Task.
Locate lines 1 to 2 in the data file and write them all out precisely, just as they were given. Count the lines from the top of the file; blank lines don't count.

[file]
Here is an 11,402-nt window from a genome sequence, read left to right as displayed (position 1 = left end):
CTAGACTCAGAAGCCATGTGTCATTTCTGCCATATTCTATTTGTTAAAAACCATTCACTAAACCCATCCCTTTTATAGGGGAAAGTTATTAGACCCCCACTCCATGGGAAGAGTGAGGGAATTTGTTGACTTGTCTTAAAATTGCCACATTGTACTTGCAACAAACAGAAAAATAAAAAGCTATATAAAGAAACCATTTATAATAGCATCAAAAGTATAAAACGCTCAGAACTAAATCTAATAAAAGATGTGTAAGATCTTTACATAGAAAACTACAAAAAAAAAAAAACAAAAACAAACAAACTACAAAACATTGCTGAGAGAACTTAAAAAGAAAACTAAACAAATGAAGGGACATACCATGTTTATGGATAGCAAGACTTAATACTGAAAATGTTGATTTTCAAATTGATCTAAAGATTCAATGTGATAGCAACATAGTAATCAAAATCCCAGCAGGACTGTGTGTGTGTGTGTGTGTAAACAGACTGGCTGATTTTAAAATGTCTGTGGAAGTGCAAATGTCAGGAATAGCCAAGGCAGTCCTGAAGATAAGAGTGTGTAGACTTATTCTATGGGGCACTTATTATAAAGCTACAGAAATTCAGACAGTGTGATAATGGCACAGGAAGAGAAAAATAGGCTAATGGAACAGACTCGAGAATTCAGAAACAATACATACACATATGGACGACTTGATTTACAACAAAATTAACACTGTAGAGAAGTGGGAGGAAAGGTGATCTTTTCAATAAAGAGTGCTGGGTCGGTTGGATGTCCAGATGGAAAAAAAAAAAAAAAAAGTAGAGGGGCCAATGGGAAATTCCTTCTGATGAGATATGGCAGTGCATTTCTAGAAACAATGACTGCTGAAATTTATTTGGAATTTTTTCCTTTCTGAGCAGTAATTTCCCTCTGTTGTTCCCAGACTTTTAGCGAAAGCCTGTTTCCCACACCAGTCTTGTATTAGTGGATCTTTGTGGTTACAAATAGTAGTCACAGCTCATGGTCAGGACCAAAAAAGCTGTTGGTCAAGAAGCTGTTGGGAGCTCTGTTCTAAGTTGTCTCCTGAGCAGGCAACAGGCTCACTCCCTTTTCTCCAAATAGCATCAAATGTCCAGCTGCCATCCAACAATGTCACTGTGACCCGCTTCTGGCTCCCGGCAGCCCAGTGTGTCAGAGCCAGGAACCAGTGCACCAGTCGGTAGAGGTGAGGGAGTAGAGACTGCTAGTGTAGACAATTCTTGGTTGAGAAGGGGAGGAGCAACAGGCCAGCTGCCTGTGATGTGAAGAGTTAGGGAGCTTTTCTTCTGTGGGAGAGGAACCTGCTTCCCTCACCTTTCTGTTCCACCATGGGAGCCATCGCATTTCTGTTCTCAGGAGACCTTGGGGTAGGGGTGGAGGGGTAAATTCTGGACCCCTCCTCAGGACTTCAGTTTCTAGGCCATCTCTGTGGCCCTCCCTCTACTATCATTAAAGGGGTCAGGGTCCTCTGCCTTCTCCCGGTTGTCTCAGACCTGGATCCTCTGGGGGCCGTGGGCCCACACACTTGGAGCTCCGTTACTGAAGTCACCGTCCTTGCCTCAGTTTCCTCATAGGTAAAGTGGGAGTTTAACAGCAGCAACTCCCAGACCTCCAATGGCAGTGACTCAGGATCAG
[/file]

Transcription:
Here is an 11,402-nt window from a genome sequence, read left to right as displayed (position 1 = left end):
CTAGACTCAGAAGCCATGTGTCATTTCTGCCATATTCTATTTGTTAAAAACCATTCACTAAACCCATCCCTTTTATAGGGGAAAGTTATTAGACCCCCACTCCATGGGAAGAGTGAGGGAATTTGTTGACTTGTCTTAAAATTGCCACATTGTACTTGCAACAAACAGAAAAATAAAAAGCTATATAAAGAAACCATTTATAATAGCATCAAAAGTATAAAACGCTCAGAACTAAATCTAATAAAAGATGTGTAAGATCTTTACATAGAAAACTACAAAAAAAAAAAAACAAAAACAAACAAACTACAAAACATTGCTGAGAGAACTTAAAAAGAAAACTAAACAAATGAAGGGACATACCATGTTTATGGATAGCAAGACTTAATACTGAAAATGTTGATTTTCAAATTGATCTAAAGATTCAATGTGATAGCAACATAGTAATCAAAATCCCAGCAGGACTGTGTGTGTGTGTGTGTGTAAACAGACTGGCTGATTTTAAAATGTCTGTGGAAGTGCAAATGTCAGGAATAGCCAAGGCAGTCCTGAAGATAAGAGTGTGTAGACTTATTCTATGGGGCACTTATTATAAAGCTACAGAAATTCAGACAGTGTGATAATGGCACAGGAAGAGAAAAATAGGCTAATGGAACAGACTCGAGAATTCAGAAACAATACATACACATATGGACGACTTGATTTACAACAAAATTAACACTGTAGAGAAGTGGGAGGAAAGGTGATCTTTTCAATAAAGAGTGCTGGGTCGGTTGGATGTCCAGATGGAAAAAAAAAAAAAAAAAGTAGAGGGGCCAATGGGAAATTCCTTCTGATGAGATATGGCAGTGCATTTCTAGAAACAATGACTGCTGAAATTTATTTGGAATTTTTTCCTTTCTGAGCAGTAATTTCCCTCTGTTGTTCCCAGACTTTTAGCGAAAGCCTGTTTCCCACACCAGTCTTGTATTAGTGGATCTTTGTGGTTACAAATAGTAGTCACAGCTCATGGTCAGGACCAAAAAAGCTGTTGGTCAAGAAGCTGTTGGGAGCTCTGTTCTAAGTTGTCTCCTGAGCAGGCAACAGGCTCACTCCCTTTTCTCCAAATAGCATCAAATGTCCAGCTGCCATCCAACAATGTCACTGTGACCCGCTTCTGGCTCCCGGCAGCCCAGTGTGTCAGAGCCAGGAACCAGTGCACCAGTCGGTAGAGGTGAGGGAGTAGAGACTGCTAGTGTAGACAATTCTTGGTTGAGAAGGGGAGGAGCAACAGGCCAGCTGCCTGTGATGTGAAGAGTTAGGGAGCTTTTCTTCTGTGGGAGAGGAACCTGCTTCCCTCACCTTTCTGTTCCACCATGGGAGCCATCGCATTTCTGTTCTCAGGAGACCTTGGGGTAGGGGTGGAGGGGTAAATTCTGGACCCCTCCTCAGGACTTCAGTTTCTAGGCCATCTCTGTGGCCCTCCCTCTACTATCATTAAAGGGGTCAGGGTCCTCTGCCTTCTCCCGGTTGTCTCAGACCTGGATCCTCTGGGGGCCGTGGGCCCACACACTTGGAGCTCCGTTACTGAAGTCACCGTCCTTGCCTCAGTTTCCTCATAGGTAAAGTGGGAGTTTAACAGCAGCAACTCCCAGACCTCCAATGGCAGTGACTCAGGATCAG